UPDATE, November 17: The Mini Electric John Cooper Works has been teased in a video about the BMW iNext (or, by its production name, iX).
The all-electric hot hatch appears to share much of its body with the Mini JCW GP, but the sketches show yellow highlights liberally applied across the vehicle's exterior. Most notably, however, is the absence of tailpipes, all but confirming that this is an electric version of a JCW Mini.
November 3, 2020: It appears as if a Mini Electric John Cooper Works is currently in development.
Mini-specialist website MotoringFile reports the prototype was spotted wearing the body kit borrowed from the track-focused Mini JCW GP (shown below), but instead uses the Mini Electric's front grille, limiting air into the engine bay and improving aerodynamics.
Also conspicuously missing from the mule vehicle was a set of exhaust pipes.
While the JCW-fettled Mini Electric prototype spied might have the visual aggression to match its high-performance badge, details of what powers it remain unclear. An upgrade over the standard car's 135kW/270Nm front-mounted motor is likely, though without a suitable electric powertrain option currently on offer within the BMW and Mini ranges, how much of a performance boost the zero-emissions John Cooper Works model would receive is unknown.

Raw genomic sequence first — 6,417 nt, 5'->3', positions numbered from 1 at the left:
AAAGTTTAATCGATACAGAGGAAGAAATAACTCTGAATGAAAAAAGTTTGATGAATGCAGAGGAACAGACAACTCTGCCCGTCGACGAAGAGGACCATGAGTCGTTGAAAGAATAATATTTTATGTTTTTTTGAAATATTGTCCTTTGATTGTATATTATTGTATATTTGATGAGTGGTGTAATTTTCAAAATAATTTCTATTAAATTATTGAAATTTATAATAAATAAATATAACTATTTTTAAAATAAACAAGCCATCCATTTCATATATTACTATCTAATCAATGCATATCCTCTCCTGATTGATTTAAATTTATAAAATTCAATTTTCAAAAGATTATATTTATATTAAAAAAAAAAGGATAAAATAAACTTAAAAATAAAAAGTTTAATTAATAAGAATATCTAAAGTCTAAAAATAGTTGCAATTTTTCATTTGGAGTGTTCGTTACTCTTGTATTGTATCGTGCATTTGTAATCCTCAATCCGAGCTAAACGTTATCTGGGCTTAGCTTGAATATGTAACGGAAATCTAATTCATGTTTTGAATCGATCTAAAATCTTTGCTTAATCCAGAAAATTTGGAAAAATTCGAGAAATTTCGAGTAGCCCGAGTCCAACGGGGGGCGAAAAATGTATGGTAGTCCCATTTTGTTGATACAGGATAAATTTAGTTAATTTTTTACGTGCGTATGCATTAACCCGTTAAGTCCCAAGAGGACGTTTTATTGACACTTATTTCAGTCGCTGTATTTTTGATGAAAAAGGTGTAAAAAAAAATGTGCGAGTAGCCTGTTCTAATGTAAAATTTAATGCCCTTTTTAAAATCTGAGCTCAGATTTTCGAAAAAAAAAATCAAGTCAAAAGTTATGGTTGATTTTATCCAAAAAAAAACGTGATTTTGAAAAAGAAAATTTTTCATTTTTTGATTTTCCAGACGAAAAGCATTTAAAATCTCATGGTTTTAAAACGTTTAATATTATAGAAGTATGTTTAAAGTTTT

For reference, the current, petrol-powered Mini John Cooper Works GP features a 2.0-litre turbocharged four-cylinder engine shared with other BMW and Mini products, sending 225kW and 450Nm to the front wheels via an eight-speed automatic transmission.
The test vehicle was seen just days after UK publication Auto Express revealed John Cooper Works will be transformed into an electric-only performance sub-brand.
Rather than tasked with offering sportier variants within the Mini range, JCW will become a dedicated, stand-alone sub-brand, in much the same way Mercedes-Benz has split its AMG performance and Maybach ultra-luxe divisions into brands within a brand.
Mini's boss Bernd Körber believes JCW can be more than it is currently: "There will still be a market and customer demand for [internal combustion engined] John Cooper Works, but ultimately the performance [brand] will be electrified – and for MINI it fits".
"What we would like to do is make John Cooper Works a real electric performance brand," Mr Körber said.
While the first electric JCW wasn't expected until 2024, the appearance of a prototype undergoing on-road testing suggests the first model may appear as soon as 2022.